It's a good night for Dewey. Meredith finally showed up and they didn't argue. He just finished talking to Joe when she pulled up in a car with several friends. He had been relieved that that prick Mark wasn't with her. Mark is new in town and he's been hanging around with Poodle, which is a sure sign of trouble. Dewey was at Meredith's about a week ago when Mark called. He answered the phone, and when the voice he recognized as Mark's asked for Meredith, he slammed it back down. When he asked Meredith about it, she got an attitude. They didn't talk again until last night when she called and asked him to meet her tonight at the party.

They still haven't talked. She walked up to him and kissed him passionately without so much as a hello. They stood for awhile before eventually making their way to the big tree stump to sit down. She buries her guilt under a mask of passion, apologizing with every kiss. He knows only his right hand anchored on her waist and his left hand mapping unexplored territory.

That's when he hears the voice: "Is Meredith there?" Only that's not what it says. It says, "Hey, Meredith, can we talk?" But, it's not a can-we-talk tone. It's a "Hey, Meredith, baby, can we talk?" tone. It's a tone that confesses--no, it gloats of a something more than talk. Dewey jumps up, spinning into consciousness from one direction and spinning right back out another. During a brief period of sober thought, he sees the stranger standing by the fire, staring at him. Then he is fighting.

Dewey's fist slams into Marks nose. The crack can be heard clearly by everyone around. Dewey kicks Mark in the stomach, in the face, in the stomach some more. Meredith screams. Dewey hits the ground face first with the small, but lithe, Poodle punching him over and over in the back. After a startled moment he is up on his hand and knees with Poodle clinging to his back yelling and punching, trying in vain to keep him from getting up. Poodle is no match for Dewey, but Dewey doesn't count on Mark getting up off the ground so quickly. He has no way to defend himself when Mark kicks him in the stomach. The pain explodes through his abdomen and makes its way to his chest. He falls on his stomach, unable breathe. So this is what it's like to die, he thinks as the world turns black.

Joe is a large (as in sturdy and muscular large) guy. He pushes Mark down, pulls Poodle off Dewey, and, still holding Poodle by the collar, tells them to disappear. Poodle leaves right away, his curly pubic looking hair bouncing as he runs toward his car. Mark stands up, brushes off his pants, and stalks away as fast as his pride will let him. Joe isn't paying any attention to them; he is rolling Dewey's limp form over onto his back. Dewey's breath comes in short rapid bursts, but it seems to be steadying out. He'll be fine. Joe looks around and spots Dewey's little brother in the crowd of staring faces surrounding him.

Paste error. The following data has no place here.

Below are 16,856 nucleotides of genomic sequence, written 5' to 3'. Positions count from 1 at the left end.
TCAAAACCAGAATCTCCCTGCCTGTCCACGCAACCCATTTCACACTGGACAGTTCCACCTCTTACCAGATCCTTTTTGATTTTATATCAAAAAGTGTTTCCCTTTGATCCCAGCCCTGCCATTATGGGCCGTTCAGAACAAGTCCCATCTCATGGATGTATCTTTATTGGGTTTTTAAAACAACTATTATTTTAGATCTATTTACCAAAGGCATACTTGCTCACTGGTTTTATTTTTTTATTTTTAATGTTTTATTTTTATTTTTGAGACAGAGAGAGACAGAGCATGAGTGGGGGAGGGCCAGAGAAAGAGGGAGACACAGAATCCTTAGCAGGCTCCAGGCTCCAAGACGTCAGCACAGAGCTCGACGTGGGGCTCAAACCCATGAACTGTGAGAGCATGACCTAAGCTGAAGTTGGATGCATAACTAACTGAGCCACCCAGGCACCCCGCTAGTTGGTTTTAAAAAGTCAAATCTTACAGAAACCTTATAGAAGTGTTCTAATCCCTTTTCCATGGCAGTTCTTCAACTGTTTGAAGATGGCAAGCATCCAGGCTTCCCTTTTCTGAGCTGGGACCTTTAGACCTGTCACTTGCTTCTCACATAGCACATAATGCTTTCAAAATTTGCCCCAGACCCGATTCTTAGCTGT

"Hey, Rod. You rode out here with Dewey right?"

"Yeah."

"Here's my keys, let's lay him down in the back seat of my car and you can drive him home. I'll take his truck when I leave.

Brad had watched the whole seen from his seat by the fire. That piece of white trash Mark deserved an ass whipping, but Joe's too good a guy to take on an unfair fight, even when he's mostly drunk. Brad finishes off number eleven and tosses the bottle back to join the other ten. As he listens for it to hit the ground he looks up to see if the stranger is looking at him again. The stranger is no longer standing by the fire. He must have gone over to see the fight. Brad grabs number twelve, which by now is lukewarm, and opens it. He scans the area looking for the stranger's blonde head. There is no sign of it. He wonders, suddenly very curious, why a stranger would come here anyway. He must have heard Joe and Dewey talking about shooting him. Hell, he was only standing twenty feet away from them when Dewey was talking about it. Dewey wasn't exactly talking quietly either. If I was him, I would have left a long time ago, he thinks, Usher is no place for strangers.

...

"...and now I just don't know what to do. I mean, I love Dewey, but Mark--Oh, hi Joe." Joe stops and blinks a couple of times to clear his vision. He had found Dewey's beer stashed in the toolbox of his truck. After downing one beer in two drinks, he started on another, which is now about half gone. He stops and is about to apologize when he realizes that he has found who he is looking for.

"Ready to go, Meredith?"

"Oh, not yet." She is still distressed. "Joe, this is Tommy Wilson. He's a friend of my cousin's. He called to tell me that he would be passing through on his way to college and that he could use a place to crash for the night. I completely forgot about it until I saw him. He called my cousin after he showed and I wasn't there. Lucky for him, I brought my cousin out here when he visited last month." She turns to the blonde stranger who she was talking to when Joe walked up, "I guess you came on kind of a bad night."

"So, you don't need a ride?" Joe asked.

"No, Tommy has his car, and he's crashing at my place anyway."

Joe takes his first real look at Tommy. He is dressed in expensive department store clothes, the kind where each outfit runs two hundred bucks plus another couple hundred for the shoes. The hair appears to be a natural blonde, but Joe isn't completely sure. He has some kind of styling gel in it that makes it look wet.

Tommy notices Joe eyeing him, "You're not still planning to shoot me are you?" His voice has a slight southern accent.

Joe laughed. "Oh, you heard that? Well, that was Dewey, not me, and he's indisposed right now." Joe isn't sure that indisposed is the right word, but it sounds fancy, and he feels like he needs to use big words right now.

"That's good," replies Tommy. He seems truly relieved. Joe smiles and walks away. He feels nature calling

...

Brad still sits fifteen feet away from the fire. He has not moved since he arrived. He has not talked to anyone since he's been here. A stranger stood less than twenty feet away from him for over an hour, and he didn't so much as nod at the poor guy. He had seen Mark walking toward Dewey and Meredith. He could tell that Mark was looking for trouble. He had seen Poodle jump up and run to where Dewey was kicking Mark on the ground; he could've yelled to Dewey, told him to look out, but he didn't. Instead, he did what he has been doing since he got here, what he is still doing. He holds up his bottle and stares at it, slowly losing his taste for beer.